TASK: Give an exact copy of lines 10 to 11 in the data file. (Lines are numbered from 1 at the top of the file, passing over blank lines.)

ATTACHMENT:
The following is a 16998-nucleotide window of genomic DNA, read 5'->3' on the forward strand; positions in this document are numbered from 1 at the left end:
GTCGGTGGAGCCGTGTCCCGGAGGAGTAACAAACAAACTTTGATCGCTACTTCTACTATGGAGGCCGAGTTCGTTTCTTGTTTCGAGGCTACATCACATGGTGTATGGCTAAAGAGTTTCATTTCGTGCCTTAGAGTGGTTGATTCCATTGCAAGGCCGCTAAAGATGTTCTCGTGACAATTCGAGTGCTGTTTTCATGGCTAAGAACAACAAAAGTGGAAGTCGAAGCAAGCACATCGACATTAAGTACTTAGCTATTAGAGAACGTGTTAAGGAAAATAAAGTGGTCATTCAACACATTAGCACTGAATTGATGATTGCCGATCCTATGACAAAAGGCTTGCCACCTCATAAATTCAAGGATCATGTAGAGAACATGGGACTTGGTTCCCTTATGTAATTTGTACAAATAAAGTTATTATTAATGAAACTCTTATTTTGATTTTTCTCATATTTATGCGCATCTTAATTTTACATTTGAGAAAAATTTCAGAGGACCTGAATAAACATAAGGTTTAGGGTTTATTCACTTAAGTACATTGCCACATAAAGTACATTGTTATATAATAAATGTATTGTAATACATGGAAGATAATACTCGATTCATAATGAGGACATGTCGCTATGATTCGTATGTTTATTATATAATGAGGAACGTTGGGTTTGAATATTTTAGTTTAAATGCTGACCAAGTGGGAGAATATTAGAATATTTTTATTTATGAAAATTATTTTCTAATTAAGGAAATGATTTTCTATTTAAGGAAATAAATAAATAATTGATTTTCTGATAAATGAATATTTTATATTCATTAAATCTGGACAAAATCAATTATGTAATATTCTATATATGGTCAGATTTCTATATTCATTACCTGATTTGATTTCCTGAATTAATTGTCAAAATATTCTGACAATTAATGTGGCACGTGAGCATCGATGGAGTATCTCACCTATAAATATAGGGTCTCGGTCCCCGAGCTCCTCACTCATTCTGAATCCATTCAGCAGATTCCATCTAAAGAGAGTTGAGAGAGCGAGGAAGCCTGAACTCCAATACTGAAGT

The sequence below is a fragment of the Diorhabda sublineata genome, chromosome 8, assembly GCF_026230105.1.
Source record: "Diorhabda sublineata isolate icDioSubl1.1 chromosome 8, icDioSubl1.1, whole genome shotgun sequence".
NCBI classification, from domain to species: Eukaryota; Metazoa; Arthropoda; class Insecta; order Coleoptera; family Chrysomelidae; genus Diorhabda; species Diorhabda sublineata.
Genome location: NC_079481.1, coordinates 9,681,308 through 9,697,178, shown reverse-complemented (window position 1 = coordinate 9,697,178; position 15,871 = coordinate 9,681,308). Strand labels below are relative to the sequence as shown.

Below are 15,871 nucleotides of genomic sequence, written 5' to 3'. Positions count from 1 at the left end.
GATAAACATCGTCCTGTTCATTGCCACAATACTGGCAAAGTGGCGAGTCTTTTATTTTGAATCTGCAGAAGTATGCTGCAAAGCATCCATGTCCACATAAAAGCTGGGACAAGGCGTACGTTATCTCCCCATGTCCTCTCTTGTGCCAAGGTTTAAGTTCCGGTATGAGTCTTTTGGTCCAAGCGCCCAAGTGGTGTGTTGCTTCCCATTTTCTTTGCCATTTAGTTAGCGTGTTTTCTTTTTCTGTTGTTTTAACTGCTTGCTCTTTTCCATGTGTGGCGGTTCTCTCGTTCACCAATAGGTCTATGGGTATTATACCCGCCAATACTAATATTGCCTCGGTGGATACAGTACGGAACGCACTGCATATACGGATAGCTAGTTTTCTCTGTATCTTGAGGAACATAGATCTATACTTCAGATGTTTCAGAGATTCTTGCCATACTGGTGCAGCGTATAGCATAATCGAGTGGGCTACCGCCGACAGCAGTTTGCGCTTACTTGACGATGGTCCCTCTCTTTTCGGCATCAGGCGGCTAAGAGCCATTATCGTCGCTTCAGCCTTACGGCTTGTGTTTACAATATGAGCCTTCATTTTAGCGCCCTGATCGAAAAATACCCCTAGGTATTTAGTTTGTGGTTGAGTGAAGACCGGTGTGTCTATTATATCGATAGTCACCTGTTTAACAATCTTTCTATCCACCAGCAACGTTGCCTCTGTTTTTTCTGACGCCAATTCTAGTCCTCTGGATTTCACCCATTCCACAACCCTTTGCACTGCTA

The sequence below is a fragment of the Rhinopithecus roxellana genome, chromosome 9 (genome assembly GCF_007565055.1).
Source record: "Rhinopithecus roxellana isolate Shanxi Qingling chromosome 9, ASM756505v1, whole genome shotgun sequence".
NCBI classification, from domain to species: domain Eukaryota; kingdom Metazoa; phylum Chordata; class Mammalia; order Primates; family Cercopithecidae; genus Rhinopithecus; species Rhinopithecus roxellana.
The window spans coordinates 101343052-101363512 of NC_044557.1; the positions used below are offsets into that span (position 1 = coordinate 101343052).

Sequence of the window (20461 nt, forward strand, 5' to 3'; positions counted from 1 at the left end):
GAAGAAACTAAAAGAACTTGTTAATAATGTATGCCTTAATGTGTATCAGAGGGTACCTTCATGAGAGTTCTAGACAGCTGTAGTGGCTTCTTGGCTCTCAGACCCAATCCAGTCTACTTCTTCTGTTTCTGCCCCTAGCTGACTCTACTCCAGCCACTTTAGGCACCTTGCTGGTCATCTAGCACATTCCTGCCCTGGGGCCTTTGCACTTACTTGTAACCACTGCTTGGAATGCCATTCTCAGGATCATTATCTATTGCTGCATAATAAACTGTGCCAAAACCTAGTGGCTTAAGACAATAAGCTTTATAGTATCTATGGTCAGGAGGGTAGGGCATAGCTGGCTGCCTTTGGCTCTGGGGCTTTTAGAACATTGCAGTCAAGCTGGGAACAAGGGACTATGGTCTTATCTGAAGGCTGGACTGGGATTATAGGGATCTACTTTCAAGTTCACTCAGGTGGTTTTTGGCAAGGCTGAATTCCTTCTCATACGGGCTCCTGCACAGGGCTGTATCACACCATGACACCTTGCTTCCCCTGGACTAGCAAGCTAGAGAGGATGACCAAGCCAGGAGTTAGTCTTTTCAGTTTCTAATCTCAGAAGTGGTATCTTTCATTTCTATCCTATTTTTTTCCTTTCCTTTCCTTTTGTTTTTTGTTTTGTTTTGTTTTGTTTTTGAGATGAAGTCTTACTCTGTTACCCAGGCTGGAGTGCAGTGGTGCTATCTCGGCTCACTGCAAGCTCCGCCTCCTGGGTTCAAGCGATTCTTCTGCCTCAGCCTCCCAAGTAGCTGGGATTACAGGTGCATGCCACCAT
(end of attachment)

Source record: "Rhinopithecus roxellana isolate Shanxi Qingling chromosome 9, ASM756505v1, whole genome shotgun sequence".
NCBI classification, from domain to species: domain Eukaryota; kingdom Metazoa; phylum Chordata; class Mammalia; order Primates; family Cercopithecidae; genus Rhinopithecus; species Rhinopithecus roxellana.